Congress is preparing to give away money – millions of dollars’ worth – and qualifying importers need only step forward to ask for theirs.
Earlier this year, President Obama signed into law the American Manufacturing Competitiveness Act of 2016 (“AMCA”), which creates a new administrative procedure whereby importers and other interested parties may petition for temporary duty suspensions on imported goods. Under this new procedure the United States International Trade Commission (ITC) will begin soliciting applications for temporary duty suspensions beginning October 15, 2016, and continuing 60 days thereafter.
Congress historically has acted to temporarily suspend or reduce Customs duties on a wide range of imported goods – products for which no domestic counterparts are available, and goods used in value-added manufacturing in the United States. However, the last set of temporary duty suspensions and reductions expired at the end of 2012, after some in Congress asserted that they were “earmarks” and declined to enact any new measures.
The AMAC – also known colloquially as the “Miscellaneous Tariff Bill” (MTB) -- seeks to address this problem by creating a new administrative process for considering duty suspensions and reductions. The ITC will collect applications for tariff suspensions and reductions, evaluate them, and report a package of suspension/reduction measures to Congress for consideration. Members of Congress may delete individual items from the package, but may not add new items. The surviving duty suspension or reduction measures will then be voted on by Congress.
The AMAC formalizes an agency process for pursuing duty suspensions, which many firms may find easier than the old procedure of simply approaching individual members of Congress to sponsor suspension or reduction measures. There will be a single intake mechanism for potential temporary tariff measures; political elements will be removed, and advocates seeking to pursue tariff measures for clients will no longer be required to register as lobbyists.
Qualifying for a Temporary Tariff Break
To receive favorable consideration, duty suspension/reduction measures must be non-controversial. If a domestic manufacturer objects, a suspension or reduction bill is not likely to be enacted. In addition, they must have a limited revenue impact – no more than $500,000 in reduced duty revenues per year.
The ACMA creates a process by which importers may seek tariff relief. No later than October 15, 2016 (with a second round of applications due October 15, 2019), the ITC must publish in the Federal Register a notice soliciting potential duty suspension measures from potential beneficiaries of such measures. Petitions must be filed within 60 days of such notice.
No later than thirty (30) days after the petition period expires, the ITC will publish a list of petitions received and accompanying disclosure forms, and will also solicit public comments for 45 days.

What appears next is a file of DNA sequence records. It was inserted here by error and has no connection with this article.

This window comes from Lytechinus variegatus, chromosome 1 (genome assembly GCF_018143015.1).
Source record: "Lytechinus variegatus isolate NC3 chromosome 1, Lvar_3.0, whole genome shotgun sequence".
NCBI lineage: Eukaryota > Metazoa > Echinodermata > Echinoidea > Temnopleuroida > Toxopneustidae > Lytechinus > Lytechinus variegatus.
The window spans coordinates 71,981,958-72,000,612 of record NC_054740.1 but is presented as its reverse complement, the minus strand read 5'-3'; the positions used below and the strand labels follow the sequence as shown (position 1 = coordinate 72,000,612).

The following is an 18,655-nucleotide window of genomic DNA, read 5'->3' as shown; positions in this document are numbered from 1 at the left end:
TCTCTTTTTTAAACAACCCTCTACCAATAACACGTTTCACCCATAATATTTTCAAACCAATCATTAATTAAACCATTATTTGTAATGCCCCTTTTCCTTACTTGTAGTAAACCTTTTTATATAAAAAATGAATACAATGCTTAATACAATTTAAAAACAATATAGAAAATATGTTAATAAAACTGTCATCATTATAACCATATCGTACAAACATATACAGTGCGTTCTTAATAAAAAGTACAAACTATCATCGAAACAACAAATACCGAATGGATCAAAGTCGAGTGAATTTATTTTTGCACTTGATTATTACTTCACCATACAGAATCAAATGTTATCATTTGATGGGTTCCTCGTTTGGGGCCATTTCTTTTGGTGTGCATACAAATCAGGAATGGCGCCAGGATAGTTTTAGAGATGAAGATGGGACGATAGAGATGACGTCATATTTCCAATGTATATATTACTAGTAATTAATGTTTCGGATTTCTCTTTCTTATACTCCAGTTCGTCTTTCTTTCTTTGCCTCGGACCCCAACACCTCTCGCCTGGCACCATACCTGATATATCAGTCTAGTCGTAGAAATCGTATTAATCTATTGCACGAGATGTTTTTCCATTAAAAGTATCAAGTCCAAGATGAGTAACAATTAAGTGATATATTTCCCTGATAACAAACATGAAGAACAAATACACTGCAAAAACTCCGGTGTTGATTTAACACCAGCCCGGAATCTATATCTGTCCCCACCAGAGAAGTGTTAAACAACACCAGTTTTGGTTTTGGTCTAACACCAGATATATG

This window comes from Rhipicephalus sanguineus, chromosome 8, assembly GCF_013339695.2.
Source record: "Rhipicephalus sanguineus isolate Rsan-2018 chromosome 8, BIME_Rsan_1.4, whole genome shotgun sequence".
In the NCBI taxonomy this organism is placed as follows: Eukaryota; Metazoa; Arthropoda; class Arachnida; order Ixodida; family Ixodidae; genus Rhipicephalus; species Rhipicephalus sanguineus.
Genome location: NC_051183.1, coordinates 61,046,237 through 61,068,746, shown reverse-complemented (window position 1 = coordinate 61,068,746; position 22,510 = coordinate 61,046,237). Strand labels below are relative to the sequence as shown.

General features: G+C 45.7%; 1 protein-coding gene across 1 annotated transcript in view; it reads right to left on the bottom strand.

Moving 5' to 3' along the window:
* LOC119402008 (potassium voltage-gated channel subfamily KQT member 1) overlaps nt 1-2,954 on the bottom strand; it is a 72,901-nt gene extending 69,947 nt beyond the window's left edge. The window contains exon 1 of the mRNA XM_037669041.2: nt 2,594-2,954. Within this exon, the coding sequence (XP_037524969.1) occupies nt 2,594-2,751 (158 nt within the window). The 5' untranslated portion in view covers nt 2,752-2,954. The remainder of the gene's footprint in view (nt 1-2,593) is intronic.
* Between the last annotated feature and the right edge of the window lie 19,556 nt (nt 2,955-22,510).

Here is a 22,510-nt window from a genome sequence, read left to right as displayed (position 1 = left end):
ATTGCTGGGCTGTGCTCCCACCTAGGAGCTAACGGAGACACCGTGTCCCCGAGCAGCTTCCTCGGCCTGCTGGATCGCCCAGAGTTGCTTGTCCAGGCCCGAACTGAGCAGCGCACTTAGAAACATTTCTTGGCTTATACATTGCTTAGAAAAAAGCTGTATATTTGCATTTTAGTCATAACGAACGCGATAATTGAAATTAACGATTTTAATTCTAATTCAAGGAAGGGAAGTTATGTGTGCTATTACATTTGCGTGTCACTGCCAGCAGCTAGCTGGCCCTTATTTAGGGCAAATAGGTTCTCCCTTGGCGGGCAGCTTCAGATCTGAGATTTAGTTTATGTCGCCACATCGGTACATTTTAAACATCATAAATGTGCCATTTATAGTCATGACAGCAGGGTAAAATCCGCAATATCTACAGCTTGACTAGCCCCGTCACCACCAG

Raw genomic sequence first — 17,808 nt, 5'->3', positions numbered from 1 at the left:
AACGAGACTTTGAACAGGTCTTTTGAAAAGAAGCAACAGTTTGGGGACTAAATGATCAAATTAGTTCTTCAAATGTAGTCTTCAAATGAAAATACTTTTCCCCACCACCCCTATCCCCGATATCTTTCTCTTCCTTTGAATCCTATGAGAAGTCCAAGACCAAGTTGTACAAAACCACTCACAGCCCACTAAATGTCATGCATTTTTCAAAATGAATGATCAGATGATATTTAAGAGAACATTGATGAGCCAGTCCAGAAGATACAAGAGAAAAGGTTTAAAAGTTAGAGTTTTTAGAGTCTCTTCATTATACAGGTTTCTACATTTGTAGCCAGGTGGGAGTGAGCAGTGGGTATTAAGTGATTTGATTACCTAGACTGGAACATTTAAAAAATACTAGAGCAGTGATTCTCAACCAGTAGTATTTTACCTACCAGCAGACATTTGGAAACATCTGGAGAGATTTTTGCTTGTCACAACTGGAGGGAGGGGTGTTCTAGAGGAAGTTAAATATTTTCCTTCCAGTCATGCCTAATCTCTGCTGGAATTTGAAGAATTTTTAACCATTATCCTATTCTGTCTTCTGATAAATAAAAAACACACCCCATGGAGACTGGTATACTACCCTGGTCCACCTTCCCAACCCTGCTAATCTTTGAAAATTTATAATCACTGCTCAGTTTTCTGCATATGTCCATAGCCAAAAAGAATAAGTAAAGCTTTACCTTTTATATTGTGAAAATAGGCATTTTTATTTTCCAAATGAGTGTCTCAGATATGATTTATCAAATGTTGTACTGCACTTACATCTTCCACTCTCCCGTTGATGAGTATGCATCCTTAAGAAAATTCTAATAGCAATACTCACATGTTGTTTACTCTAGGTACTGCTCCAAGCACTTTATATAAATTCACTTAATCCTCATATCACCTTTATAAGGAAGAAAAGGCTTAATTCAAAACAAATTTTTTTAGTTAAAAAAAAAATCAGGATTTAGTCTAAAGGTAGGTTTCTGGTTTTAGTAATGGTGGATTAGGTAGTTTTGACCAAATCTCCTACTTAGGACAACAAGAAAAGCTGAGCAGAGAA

No later than 90 days after the date of publication of the petitions, the Department of Commerce (“Commerce”) will submit to the ITC and appropriate Congressional committees a report on each petition for duty suspension or reduction. For each petition submitted, Commerce will make a determination as to whether or not domestic production of the article in question exists, and, if such production does exist, whether or not a domestic producer of such article objects to the duty suspension or reduction.
The ITC will publish a Preliminary Report for review by Congressional Committees, and a final report 60 days thereafter. Included in the Final Report will be conclusions as to whether the duty suspension or reduction proposed can likely be administered by Customs and Border Protection (CBP), the estimated loss of revenue to the United States from the suspension or reduction, and the conclusion as to whether that amount not exceed $500,000 in a calendar year.
Within the 90 day period after the Commission submits its final report, the Congress must consider the proposed duty legislation and determine whether or not to enact the measure. Individual members of Congress may remove items from the legislation, but may not add new measures to it.
It is anticipated that Congress will render its determinations in late 2017, with approved duty suspensions taking effect for imports entered on and after January 1, 2018. The ACMA also provides for a second three-year round of duty suspensions, with petitions being submitted in 2019.
Now is the Time to Prepare
The economic impact resulting from the expiration of past duty suspension measures is estimated at more than $1.8 billion. Duty suspensions under the ACMA may save importers several hundred millions of dollars in duty each year. For firms interested in these savings, the time to begin preparing petitions is now.
Our firm is involved in the ACMA petition process, and stand ready to assist firms interested in pursuing duty suspensions or reductions under the new statute.